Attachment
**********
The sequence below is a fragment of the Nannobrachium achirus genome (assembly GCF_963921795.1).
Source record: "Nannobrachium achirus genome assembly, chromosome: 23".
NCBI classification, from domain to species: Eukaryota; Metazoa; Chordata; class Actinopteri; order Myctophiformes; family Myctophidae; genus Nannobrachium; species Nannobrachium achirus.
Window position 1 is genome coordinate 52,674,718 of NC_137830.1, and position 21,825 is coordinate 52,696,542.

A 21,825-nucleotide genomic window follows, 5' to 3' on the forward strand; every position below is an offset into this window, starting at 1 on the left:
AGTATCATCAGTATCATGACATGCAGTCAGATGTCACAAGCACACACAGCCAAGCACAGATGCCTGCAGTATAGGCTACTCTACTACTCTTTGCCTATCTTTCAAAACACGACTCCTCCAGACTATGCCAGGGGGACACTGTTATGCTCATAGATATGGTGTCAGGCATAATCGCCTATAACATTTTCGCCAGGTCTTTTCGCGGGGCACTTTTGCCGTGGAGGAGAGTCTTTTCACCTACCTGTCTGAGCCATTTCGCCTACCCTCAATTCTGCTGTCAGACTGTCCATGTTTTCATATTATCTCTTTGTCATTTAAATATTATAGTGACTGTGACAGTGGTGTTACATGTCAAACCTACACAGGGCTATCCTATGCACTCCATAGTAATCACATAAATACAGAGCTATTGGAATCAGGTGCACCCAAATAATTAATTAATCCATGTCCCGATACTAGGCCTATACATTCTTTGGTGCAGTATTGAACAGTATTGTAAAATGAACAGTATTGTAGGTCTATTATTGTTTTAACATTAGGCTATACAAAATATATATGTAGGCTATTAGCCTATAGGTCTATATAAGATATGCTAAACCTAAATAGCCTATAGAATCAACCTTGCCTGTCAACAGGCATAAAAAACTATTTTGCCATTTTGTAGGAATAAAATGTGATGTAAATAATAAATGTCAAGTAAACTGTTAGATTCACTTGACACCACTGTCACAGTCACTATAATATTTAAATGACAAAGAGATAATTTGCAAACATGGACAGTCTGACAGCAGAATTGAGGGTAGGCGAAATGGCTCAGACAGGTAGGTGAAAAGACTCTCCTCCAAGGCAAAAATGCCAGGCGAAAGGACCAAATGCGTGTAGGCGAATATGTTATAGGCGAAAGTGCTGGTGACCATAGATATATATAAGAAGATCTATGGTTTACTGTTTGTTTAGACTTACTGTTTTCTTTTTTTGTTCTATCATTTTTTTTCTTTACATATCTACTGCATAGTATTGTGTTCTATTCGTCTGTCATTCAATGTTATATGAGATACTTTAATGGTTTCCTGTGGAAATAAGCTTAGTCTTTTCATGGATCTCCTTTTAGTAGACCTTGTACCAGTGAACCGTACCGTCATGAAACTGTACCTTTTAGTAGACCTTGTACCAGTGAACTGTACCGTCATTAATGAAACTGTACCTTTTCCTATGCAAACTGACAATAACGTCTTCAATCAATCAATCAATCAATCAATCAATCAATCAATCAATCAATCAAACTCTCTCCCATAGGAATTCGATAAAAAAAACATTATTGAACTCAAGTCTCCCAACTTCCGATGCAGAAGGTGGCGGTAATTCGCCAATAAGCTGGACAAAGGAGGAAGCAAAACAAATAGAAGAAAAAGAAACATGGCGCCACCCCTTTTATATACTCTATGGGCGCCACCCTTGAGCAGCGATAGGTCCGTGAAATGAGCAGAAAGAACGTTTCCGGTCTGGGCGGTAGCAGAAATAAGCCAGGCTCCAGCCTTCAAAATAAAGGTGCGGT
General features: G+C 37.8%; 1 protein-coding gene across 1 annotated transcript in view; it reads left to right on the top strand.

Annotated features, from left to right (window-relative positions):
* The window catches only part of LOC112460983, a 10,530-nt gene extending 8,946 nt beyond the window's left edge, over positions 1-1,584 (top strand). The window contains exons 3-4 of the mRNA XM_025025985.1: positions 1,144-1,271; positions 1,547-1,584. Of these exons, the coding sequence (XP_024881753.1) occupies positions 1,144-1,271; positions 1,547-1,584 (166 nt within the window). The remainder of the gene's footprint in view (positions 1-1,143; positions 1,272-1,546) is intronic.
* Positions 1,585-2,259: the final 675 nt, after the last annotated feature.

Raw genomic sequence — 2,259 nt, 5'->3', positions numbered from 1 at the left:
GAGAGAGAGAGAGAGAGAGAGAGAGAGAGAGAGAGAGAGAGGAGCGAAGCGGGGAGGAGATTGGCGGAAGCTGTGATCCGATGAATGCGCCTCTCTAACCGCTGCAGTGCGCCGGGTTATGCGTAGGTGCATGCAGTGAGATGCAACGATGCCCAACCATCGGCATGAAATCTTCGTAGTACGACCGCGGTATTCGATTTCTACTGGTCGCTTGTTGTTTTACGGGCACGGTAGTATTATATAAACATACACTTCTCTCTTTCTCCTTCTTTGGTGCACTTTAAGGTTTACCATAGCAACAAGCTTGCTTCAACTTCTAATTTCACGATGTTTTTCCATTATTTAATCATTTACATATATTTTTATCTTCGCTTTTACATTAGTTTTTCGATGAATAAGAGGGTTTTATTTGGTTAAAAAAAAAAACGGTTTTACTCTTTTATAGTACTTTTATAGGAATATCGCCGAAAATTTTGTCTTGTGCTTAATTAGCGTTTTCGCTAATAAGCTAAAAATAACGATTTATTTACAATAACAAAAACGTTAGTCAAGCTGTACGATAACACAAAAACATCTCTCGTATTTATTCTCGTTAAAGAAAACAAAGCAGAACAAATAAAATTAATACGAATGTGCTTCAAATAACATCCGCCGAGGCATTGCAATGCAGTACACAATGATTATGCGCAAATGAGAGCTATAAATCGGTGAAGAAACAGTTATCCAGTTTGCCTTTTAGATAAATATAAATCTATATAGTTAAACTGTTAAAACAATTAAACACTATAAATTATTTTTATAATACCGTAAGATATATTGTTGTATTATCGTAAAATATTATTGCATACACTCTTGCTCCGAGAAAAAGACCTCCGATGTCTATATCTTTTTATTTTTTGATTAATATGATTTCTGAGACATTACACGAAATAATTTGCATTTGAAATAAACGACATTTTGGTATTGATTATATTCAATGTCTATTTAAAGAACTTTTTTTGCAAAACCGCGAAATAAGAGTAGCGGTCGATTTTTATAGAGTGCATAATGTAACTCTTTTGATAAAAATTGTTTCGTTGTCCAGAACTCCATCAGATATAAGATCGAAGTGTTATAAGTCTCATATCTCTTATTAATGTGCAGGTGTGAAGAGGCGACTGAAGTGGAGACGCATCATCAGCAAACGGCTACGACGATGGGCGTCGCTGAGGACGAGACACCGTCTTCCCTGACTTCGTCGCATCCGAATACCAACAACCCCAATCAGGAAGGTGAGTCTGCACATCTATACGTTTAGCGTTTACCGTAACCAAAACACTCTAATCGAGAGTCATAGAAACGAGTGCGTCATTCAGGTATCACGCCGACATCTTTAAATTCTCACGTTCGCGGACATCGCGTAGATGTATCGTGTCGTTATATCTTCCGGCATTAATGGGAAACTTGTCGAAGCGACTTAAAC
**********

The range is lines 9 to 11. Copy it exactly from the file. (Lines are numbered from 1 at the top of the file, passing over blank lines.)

* The window catches only part of LOC112460983, a 10,530-nt gene extending 8,946 nt beyond the window's left edge, over positions 1-1,584 (top strand). The window contains exons 3-4 of the mRNA XM_025025985.1: positions 1,144-1,271; positions 1,547-1,584. Of these exons, the coding sequence (XP_024881753.1) occupies positions 1,144-1,271; positions 1,547-1,584 (166 nt within the window). The remainder of the gene's footprint in view (positions 1-1,143; positions 1,272-1,546) is intronic.
* Positions 1,585-2,259: the final 675 nt, after the last annotated feature.

Raw genomic sequence — 2,259 nt, 5'->3', positions numbered from 1 at the left: